Physical Therapy Business

8 Metrics You Should Track in a Physical Therapy Business


Running a private physical therapy practice is like running any other business and requires monthly, quarterly and yearly reporting of metrics. Unfortunately, you probably didn’t get much business education while in PT school. Thank goodness for the internet, am I right?

Business metrics are a handful of numbers you should be consistently tracking and measuring throughout the lifespan of your practice.

If you don’t track these metrics in your business, you won’t know if your business is profitable and growing or decaying, making it very difficult to properly manage your business.

tracking business metrics for physical therapy8 Metrics You Should Track in a Physical Therapy Business

1. Clinic Revenue

Sales is defined by Forbes as income from customer purchases of goods and services, minus the cost associated with things like returned or undeliverable merchandise. Sales data should be correlated to marketing costs, reimbursement/price changes, other costs of sales, etc. Over time you will see growth, decay or stagnation.

2. Gross Margin

Gross margin is calculated as your practice’s total sales revenue minus its cost of goods sold, divided by the total sales revenue, expressed as a percentage. The higher this percentage, the more you retain on each dollar of revenue to cover other expenses and enjoy as profits. Tracking gross margin is important for growing companies because increasing volumes will likely improve efficiency and lower cost per unit.

3. Monthly Profit/Loss

Take all of your revenue (sales), and subtract all of your expenses. This is your profit/loss.

4. Overhead Costs

“Overhead costs are fixed costs that are not dependent on the level of goods or services produced by the business,” (Forbes). These costs can creep up and catch you off guard if not tracked properly. These costs include the salaries you pay your employees and the rent you pay for your clinic location. Inflation can be budgeted for each year, or adjustments can be made to prevent your spending from increasing too much on these costs.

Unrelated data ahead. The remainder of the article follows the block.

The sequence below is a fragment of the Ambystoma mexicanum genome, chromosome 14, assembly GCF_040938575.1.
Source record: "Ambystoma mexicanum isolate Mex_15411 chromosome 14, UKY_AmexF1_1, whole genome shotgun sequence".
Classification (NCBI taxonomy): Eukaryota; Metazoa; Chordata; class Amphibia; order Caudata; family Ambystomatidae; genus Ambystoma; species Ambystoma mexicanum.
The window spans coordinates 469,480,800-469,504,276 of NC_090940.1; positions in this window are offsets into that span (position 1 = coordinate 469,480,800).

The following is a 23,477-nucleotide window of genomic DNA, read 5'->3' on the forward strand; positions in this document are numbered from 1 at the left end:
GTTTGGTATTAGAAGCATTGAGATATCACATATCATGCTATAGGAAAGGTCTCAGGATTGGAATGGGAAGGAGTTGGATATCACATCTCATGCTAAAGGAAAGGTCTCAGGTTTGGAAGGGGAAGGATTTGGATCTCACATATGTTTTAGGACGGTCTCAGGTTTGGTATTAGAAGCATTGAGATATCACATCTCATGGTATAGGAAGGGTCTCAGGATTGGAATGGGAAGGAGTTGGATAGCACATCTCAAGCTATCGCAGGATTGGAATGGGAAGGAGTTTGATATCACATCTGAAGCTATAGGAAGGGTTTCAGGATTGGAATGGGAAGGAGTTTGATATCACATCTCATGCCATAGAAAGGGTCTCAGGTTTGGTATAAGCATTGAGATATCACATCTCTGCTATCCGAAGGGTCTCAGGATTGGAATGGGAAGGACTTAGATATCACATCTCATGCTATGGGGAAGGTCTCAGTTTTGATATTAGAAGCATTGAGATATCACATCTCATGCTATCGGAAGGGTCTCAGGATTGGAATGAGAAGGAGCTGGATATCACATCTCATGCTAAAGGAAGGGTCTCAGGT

5. Cancellation Percentage

Do you know how many of your patients cancel? It shouldn’t be a guess or estimate… this is an actual percentage. A good percentage to strive for is under 10%.

6. Clinical Productivity

Basically, productivity is measured by how many “billable” activities a therapist completes in a workday. By tracking productivity you can eliminate any inefficiencies or wasted time in your practice.

7. Monthly Website Traffic

Tracking your monthly website traffic is a great indicator of your practice’s reputation and presence online. You can use tools such as Google Analytics to track your website traffic and see what visitors are spending time doing on your site.

8. Conversion Percentage

What percentage of referrals convert to actual patients in your clinic. Again, don’t guess. This is a real number. And a really important metric you should know in your business. 


You can gain access to an entire online library full of systems, templates and procedures that make tracking metrics easier. These resources have been proven effective and are used by thriving PT practices all over the country.

Learn more about the business of physical therapy with our suite of guides on business metrics and management.

For a comprehensive list of 14 metrics you should be tracking in your physical therapy practice, download this guide.

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